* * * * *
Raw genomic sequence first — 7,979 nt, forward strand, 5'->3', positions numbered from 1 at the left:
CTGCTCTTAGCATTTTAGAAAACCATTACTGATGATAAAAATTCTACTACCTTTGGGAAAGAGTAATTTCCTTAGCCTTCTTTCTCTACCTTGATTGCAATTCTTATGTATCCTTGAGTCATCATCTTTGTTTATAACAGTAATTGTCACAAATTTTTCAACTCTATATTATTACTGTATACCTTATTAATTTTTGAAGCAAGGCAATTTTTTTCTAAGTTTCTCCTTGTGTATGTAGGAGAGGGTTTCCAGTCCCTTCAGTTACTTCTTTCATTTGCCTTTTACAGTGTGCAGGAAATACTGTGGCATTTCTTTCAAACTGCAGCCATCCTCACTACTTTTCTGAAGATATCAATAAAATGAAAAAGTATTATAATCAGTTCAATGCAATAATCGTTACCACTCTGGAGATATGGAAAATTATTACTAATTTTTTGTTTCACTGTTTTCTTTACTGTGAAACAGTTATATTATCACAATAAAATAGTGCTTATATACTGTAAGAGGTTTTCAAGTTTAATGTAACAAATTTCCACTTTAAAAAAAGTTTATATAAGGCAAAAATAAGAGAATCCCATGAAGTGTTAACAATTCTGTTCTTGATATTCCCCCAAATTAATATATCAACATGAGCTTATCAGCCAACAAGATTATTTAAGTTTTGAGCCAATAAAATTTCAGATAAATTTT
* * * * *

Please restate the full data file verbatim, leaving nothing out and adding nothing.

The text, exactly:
Raw genomic sequence first — 7,979 nt, forward strand, 5'->3', positions numbered from 1 at the left:
CTGCTCTTAGCATTTTAGAAAACCATTACTGATGATAAAAATTCTACTACCTTTGGGAAAGAGTAATTTCCTTAGCCTTCTTTCTCTACCTTGATTGCAATTCTTATGTATCCTTGAGTCATCATCTTTGTTTATAACAGTAATTGTCACAAATTTTTCAACTCTATATTATTACTGTATACCTTATTAATTTTTGAAGCAAGGCAATTTTTTTCTAAGTTTCTCCTTGTGTATGTAGGAGAGGGTTTCCAGTCCCTTCAGTTACTTCTTTCATTTGCCTTTTACAGTGTGCAGGAAATACTGTGGCATTTCTTTCAAACTGCAGCCATCCTCACTACTTTTCTGAAGATATCAATAAAATGAAAAAGTATTATAATCAGTTCAATGCAATAATCGTTACCACTCTGGAGATATGGAAAATTATTACTAATTTTTTGTTTCACTGTTTTCTTTACTGTGAAACAGTTATATTATCACAATAAAATAGTGCTTATATACTGTAAGAGGTTTTCAAGTTTAATGTAACAAATTTCCACTTTAAAAAAAGTTTATATAAGGCAAAAATAAGAGAATCCCATGAAGTGTTAACAATTCTGTTCTTGATATTCCCCCAAATTAATATATCAACATGAGCTTATCAGCCAACAAGATTATTTAAGTTTTGAGCCAATAAAATTTCAGATAAATTTT